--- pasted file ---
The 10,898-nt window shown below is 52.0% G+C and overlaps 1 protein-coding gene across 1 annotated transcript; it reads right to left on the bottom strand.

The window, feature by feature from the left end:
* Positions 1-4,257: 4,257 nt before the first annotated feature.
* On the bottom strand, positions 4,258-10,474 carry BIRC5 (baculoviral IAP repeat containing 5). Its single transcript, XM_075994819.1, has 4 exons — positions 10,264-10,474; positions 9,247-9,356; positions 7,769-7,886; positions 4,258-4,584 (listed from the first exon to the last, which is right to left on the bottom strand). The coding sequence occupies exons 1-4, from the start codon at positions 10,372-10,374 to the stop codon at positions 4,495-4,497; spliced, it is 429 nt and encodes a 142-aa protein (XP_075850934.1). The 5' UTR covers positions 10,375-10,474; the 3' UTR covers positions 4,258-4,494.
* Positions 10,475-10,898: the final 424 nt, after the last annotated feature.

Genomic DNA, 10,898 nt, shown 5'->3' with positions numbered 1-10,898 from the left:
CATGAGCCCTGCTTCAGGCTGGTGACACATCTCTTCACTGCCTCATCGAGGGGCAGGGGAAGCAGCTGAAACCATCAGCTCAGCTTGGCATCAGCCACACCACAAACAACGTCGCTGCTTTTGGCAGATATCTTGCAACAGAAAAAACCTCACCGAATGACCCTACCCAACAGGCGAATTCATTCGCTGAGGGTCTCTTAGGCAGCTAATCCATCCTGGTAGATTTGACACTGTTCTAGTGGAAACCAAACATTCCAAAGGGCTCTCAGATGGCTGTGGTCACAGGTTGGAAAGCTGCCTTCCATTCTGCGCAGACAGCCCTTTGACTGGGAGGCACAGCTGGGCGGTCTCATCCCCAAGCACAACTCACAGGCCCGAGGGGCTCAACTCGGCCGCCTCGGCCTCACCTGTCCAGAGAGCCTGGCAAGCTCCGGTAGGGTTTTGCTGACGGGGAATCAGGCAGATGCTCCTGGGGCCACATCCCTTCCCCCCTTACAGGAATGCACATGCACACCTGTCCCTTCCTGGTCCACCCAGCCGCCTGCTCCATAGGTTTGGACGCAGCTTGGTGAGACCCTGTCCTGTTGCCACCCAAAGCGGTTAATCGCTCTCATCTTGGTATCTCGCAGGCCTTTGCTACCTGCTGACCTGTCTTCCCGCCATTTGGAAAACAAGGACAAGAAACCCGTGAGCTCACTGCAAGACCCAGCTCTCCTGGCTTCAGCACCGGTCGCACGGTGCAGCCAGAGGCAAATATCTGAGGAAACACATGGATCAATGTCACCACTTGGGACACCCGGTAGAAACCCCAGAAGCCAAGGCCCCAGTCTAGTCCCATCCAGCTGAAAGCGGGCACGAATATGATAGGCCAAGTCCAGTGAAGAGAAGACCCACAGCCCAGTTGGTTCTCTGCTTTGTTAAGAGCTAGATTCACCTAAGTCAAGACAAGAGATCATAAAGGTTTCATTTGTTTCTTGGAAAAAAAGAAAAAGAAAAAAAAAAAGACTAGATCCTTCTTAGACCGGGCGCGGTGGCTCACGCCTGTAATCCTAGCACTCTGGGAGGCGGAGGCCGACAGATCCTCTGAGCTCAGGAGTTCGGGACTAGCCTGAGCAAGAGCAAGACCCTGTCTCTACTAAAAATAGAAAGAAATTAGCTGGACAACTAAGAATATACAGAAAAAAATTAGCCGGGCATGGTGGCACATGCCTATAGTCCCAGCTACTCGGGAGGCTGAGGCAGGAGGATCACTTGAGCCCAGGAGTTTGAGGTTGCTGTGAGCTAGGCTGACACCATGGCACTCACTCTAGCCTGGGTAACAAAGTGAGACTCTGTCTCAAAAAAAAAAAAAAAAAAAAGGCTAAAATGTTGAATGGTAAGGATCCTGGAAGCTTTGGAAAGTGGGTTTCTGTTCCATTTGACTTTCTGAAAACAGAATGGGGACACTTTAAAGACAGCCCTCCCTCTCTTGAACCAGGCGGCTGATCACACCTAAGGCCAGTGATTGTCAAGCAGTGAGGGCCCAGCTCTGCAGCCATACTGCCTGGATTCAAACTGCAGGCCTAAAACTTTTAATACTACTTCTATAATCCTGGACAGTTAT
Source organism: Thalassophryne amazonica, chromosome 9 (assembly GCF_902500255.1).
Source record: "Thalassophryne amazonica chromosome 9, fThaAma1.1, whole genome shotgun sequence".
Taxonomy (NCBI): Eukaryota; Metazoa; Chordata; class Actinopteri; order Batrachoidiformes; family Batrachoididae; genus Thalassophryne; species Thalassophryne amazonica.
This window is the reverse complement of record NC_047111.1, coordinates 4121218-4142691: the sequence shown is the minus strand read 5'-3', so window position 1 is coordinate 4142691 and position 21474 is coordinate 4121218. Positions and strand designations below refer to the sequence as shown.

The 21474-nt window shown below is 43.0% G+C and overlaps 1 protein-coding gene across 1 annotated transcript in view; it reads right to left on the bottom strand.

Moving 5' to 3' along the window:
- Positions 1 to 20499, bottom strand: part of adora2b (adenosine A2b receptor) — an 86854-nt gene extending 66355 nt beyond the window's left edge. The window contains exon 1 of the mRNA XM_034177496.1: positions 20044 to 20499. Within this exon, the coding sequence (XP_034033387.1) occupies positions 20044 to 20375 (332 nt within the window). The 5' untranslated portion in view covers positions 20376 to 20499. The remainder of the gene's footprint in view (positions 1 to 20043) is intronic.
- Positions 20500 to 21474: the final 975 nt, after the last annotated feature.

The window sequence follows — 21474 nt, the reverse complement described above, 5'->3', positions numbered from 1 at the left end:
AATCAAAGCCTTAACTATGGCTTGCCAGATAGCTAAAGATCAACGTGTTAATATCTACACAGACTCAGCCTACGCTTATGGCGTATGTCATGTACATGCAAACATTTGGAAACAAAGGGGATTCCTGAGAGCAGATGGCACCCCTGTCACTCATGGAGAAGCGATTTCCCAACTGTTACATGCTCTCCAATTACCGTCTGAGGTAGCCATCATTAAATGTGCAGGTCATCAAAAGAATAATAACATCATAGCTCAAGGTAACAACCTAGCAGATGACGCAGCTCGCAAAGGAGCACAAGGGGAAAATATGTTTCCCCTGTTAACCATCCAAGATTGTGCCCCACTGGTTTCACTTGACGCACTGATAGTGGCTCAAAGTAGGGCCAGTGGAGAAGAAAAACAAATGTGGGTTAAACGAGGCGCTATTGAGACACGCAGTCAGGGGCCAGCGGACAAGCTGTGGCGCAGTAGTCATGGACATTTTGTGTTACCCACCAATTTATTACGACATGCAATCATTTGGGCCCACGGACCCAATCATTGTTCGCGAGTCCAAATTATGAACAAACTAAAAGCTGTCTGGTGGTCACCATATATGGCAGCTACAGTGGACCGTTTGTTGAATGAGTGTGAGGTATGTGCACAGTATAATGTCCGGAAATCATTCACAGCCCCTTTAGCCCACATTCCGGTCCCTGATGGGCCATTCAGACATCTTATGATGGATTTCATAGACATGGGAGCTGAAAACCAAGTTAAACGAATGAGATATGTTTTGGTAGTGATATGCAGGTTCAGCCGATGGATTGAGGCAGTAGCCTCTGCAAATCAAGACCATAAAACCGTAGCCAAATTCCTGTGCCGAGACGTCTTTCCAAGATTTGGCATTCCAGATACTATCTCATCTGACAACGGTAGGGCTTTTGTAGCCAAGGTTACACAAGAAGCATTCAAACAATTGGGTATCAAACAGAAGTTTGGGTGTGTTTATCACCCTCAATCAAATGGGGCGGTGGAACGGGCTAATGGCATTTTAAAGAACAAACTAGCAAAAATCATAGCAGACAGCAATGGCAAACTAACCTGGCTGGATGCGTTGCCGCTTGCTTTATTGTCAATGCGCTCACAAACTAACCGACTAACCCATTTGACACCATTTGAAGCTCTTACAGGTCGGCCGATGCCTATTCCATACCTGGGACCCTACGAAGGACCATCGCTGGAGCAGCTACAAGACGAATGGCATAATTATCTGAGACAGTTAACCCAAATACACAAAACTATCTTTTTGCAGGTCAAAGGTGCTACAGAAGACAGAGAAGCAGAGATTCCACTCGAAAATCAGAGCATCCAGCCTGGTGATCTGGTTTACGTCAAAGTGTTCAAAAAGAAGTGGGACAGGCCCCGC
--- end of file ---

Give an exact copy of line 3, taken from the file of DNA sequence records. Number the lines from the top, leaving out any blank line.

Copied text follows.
* Positions 1-4,257: 4,257 nt before the first annotated feature.